Give new ideas the space they need to be tested
Beatrice Pembroke, Director of Creative Economy at the British Council, sets out their exciting programme of work on Creative Hubs
It’s no accident that the arts-and-tech pilot programme is being delivered through three of the most exciting creative organisations in the UK right now.
When Arts Council England, Innovate UK and the KTN set out to support innovation in arts, tech and business they did a clever thing by selecting Makerversity, Madlab and Near Now and giving them the freedom to decide how best to support new ideas and talent.
Each one is a different example of a trusted creative hub — a carefully curated space for enterprising individuals to access ideas, tools, investment and moral support. Each brings together a diverse community of creative practice with elements of start-up culture and design thinking to create new value; a nurturing, dynamic environment for collaboration, making and learning.
Games entrepreneur Alex Fleetwood has written about how such spaces provide crucial resources for new ventures: “These organisations are close to the networks they serve. They listen and adapt, they connect… Funding and support becomes more ad-hoc, more personal, more timely.”
Over the last decade, the number and profile of such hubs has grown rapidly, driven by changes in technology, economics and audiences. The rise of freelancers, homeworkers and micro-businesses; the maker movement and urban manufacturing agenda; the possibilities that digital tech affords for inventive work beyond formal disciplines and new business models. This is powering a generation that want to make a difference, from the ground up — and who understand that difference beyond traditional notions of purely ‘creative’, ‘social’ or ‘commercial’ enterprise.
At the British Council, we’ve witnessed a small revolution through hundreds of hubs in every part of the world. They may take different forms — fablabs, incubators, maker, hacker and pop-up spaces, artistic and creative clusters and community networks — but they push practice and impact beyond the traditional ambit of artists studios and formal arts institutions. They are rooted in local communities, contributing to vital social and civic change.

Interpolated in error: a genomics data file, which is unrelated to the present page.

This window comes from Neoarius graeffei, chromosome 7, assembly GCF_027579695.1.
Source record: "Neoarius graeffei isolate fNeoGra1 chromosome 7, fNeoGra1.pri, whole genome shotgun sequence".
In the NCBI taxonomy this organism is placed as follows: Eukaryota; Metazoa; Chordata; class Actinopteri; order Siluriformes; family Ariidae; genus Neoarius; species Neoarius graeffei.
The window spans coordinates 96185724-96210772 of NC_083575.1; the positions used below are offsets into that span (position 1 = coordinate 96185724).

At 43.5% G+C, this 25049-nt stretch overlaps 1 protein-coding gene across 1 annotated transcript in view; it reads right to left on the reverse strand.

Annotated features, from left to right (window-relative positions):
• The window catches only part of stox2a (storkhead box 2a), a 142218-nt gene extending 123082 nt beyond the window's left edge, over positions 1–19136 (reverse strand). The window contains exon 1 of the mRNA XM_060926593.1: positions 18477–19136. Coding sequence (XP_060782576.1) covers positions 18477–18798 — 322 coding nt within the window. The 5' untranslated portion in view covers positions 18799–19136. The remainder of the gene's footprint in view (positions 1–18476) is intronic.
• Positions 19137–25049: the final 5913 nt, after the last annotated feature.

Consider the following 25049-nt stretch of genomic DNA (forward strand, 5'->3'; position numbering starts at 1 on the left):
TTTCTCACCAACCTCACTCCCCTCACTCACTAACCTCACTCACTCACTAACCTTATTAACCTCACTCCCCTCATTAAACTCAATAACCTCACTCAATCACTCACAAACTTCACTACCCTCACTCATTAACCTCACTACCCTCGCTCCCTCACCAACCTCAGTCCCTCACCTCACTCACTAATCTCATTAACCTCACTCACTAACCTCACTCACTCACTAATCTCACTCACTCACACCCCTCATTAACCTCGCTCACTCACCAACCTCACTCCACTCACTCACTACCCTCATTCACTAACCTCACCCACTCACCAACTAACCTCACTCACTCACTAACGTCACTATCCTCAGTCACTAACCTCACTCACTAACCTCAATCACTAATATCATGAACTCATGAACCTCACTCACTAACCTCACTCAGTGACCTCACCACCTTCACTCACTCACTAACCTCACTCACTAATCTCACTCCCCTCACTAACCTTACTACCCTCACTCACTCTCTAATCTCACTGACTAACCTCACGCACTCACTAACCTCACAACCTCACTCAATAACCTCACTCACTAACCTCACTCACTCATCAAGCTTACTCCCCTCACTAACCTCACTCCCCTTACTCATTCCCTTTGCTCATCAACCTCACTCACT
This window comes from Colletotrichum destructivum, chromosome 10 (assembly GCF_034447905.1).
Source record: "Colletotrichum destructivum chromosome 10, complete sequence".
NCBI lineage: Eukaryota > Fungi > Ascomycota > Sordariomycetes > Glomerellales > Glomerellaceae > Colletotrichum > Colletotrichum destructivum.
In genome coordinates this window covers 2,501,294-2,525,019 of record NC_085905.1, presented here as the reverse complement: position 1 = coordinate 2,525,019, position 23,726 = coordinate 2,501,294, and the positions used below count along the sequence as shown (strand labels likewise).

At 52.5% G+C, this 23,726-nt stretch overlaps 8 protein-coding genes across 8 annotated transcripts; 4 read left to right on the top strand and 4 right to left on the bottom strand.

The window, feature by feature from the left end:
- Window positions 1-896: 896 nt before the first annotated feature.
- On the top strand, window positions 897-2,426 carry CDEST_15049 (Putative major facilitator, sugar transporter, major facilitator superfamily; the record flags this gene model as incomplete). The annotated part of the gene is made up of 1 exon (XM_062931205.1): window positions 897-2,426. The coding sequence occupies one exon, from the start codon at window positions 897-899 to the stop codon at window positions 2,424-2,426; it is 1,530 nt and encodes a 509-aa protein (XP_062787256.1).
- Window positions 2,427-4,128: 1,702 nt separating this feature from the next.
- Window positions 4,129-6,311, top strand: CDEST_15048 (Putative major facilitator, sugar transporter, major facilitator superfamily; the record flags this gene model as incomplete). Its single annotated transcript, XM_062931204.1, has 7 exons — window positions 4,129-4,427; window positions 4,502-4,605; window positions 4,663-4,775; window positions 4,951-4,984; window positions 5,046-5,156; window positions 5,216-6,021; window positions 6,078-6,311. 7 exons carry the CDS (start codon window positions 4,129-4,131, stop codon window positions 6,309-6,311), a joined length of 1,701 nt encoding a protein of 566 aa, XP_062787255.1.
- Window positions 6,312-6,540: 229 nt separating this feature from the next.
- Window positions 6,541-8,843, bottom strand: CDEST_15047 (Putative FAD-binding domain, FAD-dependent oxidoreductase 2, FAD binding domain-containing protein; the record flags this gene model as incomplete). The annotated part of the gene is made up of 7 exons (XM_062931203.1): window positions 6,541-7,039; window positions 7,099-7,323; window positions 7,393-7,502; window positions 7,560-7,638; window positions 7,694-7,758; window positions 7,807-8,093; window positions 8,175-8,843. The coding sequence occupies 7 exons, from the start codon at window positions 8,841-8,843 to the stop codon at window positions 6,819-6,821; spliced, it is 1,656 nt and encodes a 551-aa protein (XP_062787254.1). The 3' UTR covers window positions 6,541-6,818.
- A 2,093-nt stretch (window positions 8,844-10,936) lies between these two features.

Here’s a few examples:
BOM (Birmingham Open Media) is a gallery and collaborative workspace for art, technology, science and open source culture. Founded by curator Karen Newman in 2014, the build was financed by a mixture of private and public funding, transforming a previously derelict building by the rail station into a dynamic new workspace, including an experimental restaurant calledWilderness. It also offers free studio spaces to BOM Fellows — artists, technologists and scientists working both alone and collaboratively to produce new work and research.
Working with a diverse range of partners from universities and schools to local community groups and businesses, BOM has built a valuable network that wasn’t here before, drawing together a distributed community of expertise, especially around activism and making. As Karen says ‘the people are the programme’.
Nearby, Birmingham Impact Hub was set up a year ago after raising £65,095 on Kickstarter from 568 people in 36 days. A collaborative workspace for those that want to make Birmingham better, Impact Hub Brum is already home to a pioneering group of ventures, such as Radical Childcare and Dark Matters Lab (to prototype place-based system change to tackle wicked problems). Set up by an extraordinary local team, this shows that Birmingham is still home to radical social change.
Down in Brighton, the FuseBox was set up three years ago as a physical meeting space for the Wired Sussex network, which has over 2000 members, forming the biggest digital cluster outside London. FuseBox has a range of members in the creative and tech industries and holds regular events for members, acting as an R+D unit for the city.